This last weekend I got pulled into the orbit of planet Holly Beth Vincent. A play of “The Right To Be Italian” led to her entire canon as it exists in the Record Cell getting repeated play and one song in particular has been in my skull and it just can’t let me go.
I’ve loved her second album after my friend Tom [finally] convinced me to give it a listening after years of being wary of its stylistic deviation from the punk pop/girl group perfection of “The Right To Be Italian” into the uncharted waters of album number two, “Holly + The Italians,” which sounds like only itself. The joy was that it did this brilliantly. And as far as I can tell, never more brilliantly on that album than on the stunning “Unoriginal Sin,” though several tracks certainly give it competition. At the end of the day, there has been only one song that I’ve played all weekend [and even right now] that I can’t get enough of and that’s the one.
It began subtly with a strummed rhythm guitar that was joined two bars in with bass [Bobby Collins – Ken Lockie, Blancmange] and drums [Kevin Wilkinson – League of Gentlemen, China Crisis]. The pacing was slow and deliberate. As the song ramped up to the first chorus, it featured Bobby Valentino [Fabulous Poodles] on violin adding dramatic counterpoint to the rock instrumentation. Then fell back to the incessant rhythm strumming, sounding like a small group of cellos, with the drums getting subtle fills to propel the song forward until the second chorus began at the 2:30 mark. Then the violin returned along with rhythmic piano grounding the tempo as the violin circled around it and plateaued with a plaintive solo that led into the intense and personal verse three, where it stayed through to the third chorus.
Chorus three was where the entire song built up dramatically with a fortissimo power that was truly moving and palpable. Here, Ms. Vincent added more lyrics to the third chorus which finally culminated in the appearance of the song’s title repeated through to the fadeout to attain a singularity of powerful feeling with Valentino’s violin soloing and also multi-tracked to attain a truly orchestral feel. The passion of this number is gripping. I’m still not done listening to it over and over, if not on disc, then surely in my head, as I fall asleep and wake up to this magnificent song; surely one of the finest in my Record Cell? How many other 6:15 songs does one listen to that sound far too brief?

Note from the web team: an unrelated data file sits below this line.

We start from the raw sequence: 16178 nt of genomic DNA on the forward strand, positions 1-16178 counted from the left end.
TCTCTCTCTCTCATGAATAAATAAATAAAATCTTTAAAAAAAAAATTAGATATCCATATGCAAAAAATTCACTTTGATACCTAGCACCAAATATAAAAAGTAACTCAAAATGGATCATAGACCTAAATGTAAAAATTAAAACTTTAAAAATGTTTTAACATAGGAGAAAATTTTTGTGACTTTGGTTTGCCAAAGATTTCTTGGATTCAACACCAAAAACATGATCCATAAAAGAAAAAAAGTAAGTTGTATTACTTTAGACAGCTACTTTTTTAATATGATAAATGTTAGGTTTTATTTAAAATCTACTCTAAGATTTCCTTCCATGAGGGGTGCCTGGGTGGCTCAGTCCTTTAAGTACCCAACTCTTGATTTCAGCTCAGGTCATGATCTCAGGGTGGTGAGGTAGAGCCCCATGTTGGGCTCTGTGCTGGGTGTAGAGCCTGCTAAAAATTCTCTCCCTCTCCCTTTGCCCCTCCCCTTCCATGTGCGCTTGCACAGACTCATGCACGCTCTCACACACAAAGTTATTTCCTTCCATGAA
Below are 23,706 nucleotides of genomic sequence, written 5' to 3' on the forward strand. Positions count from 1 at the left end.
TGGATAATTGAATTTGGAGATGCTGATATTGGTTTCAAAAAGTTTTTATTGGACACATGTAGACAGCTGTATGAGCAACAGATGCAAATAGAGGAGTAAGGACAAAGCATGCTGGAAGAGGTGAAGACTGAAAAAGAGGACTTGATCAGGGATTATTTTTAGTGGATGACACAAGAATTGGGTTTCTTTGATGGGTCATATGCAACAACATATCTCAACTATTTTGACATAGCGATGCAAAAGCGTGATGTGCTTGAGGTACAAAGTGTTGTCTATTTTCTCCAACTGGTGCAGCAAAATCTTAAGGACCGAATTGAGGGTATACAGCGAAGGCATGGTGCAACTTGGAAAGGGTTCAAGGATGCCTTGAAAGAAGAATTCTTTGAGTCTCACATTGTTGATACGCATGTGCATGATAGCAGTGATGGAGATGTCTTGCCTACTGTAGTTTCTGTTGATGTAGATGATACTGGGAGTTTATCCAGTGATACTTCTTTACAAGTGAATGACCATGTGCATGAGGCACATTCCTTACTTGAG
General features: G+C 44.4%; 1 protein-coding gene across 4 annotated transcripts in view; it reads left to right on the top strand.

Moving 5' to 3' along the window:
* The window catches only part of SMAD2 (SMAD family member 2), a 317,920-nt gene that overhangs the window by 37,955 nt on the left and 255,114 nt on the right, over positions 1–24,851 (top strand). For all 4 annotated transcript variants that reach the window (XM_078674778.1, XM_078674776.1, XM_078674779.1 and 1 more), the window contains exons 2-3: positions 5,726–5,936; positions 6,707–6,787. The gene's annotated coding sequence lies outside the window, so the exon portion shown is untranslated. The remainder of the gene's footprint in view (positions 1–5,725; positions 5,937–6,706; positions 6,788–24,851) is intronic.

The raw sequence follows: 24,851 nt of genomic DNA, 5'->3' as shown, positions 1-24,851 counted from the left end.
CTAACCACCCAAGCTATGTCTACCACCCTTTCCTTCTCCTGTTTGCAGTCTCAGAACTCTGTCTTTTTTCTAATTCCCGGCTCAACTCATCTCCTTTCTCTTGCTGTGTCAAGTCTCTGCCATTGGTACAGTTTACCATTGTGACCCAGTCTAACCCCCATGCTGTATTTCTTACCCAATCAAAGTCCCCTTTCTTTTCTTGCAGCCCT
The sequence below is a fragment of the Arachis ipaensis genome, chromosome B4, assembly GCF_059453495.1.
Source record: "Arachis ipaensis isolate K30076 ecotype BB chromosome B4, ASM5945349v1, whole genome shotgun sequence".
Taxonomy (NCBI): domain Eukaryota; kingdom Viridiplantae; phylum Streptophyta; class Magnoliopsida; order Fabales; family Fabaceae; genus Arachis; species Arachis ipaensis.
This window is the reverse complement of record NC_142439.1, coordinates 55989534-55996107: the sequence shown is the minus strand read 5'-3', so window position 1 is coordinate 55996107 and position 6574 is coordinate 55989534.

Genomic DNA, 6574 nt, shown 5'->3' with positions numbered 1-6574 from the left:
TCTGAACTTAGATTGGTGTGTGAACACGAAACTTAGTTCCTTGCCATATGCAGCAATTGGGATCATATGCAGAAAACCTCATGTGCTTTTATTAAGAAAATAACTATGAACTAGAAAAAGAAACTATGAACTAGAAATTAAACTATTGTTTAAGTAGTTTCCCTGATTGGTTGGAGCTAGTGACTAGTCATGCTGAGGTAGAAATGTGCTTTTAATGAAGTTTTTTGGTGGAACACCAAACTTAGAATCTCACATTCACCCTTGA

To shake things up, I’ve also been listening to the demo version, which was thankfully released on the amazing “Demos Federico” album in 2009. The demo here was dramatically different with presumably Ms. Vincent playing all of the instruments for the Portastudio demo. For one thing, the tempo was 50% faster, and the climactic verse three was not yet part of the song, so the end result was just four, very different minutes. The violin and piano that made the LP version so compelling were absent here, but the rocking tempo and reliance on crunchy guitar ala Holly + The Italians still marked the song as a complete winner, though the depth that came through the intense third verse and the differing arrangement only added more to the already substantial cards on the table even at this early stage.
As I was listening incessantly to the compelling, strummed rhythm guitar tempo of this song a small lightbulb went off over my head. Where else had I herd this exact sound? A few minutes of incubation led to the answer popping up. Three years after this song was released, a Boston post-New Wave combo called Til’ Tuesday appeared with a debut single that had exactly the same sound and tempo. You may have heard the song, “Voices Carry.” It was a smash and took them to the top ten of the US charts with a sound like a [highly] commercialized version of “Unoriginal Sin.” The minor key synths of that song come up short against the tremendous violin of Bobby Valentino, who proved that his sister [Anne Dudley] was not the only one in their family with a mastery of strings. I can’t believe that Aimee Mann didn’t have a copy of “Holly + The Italians” in her racks. The similarities were just too strong. My final proof? Both records were produced by Mike Thorne. Case closed. Aimee Mann wanted some of this mojo. She got the hit, but Holly Beth Vincent got my heart.
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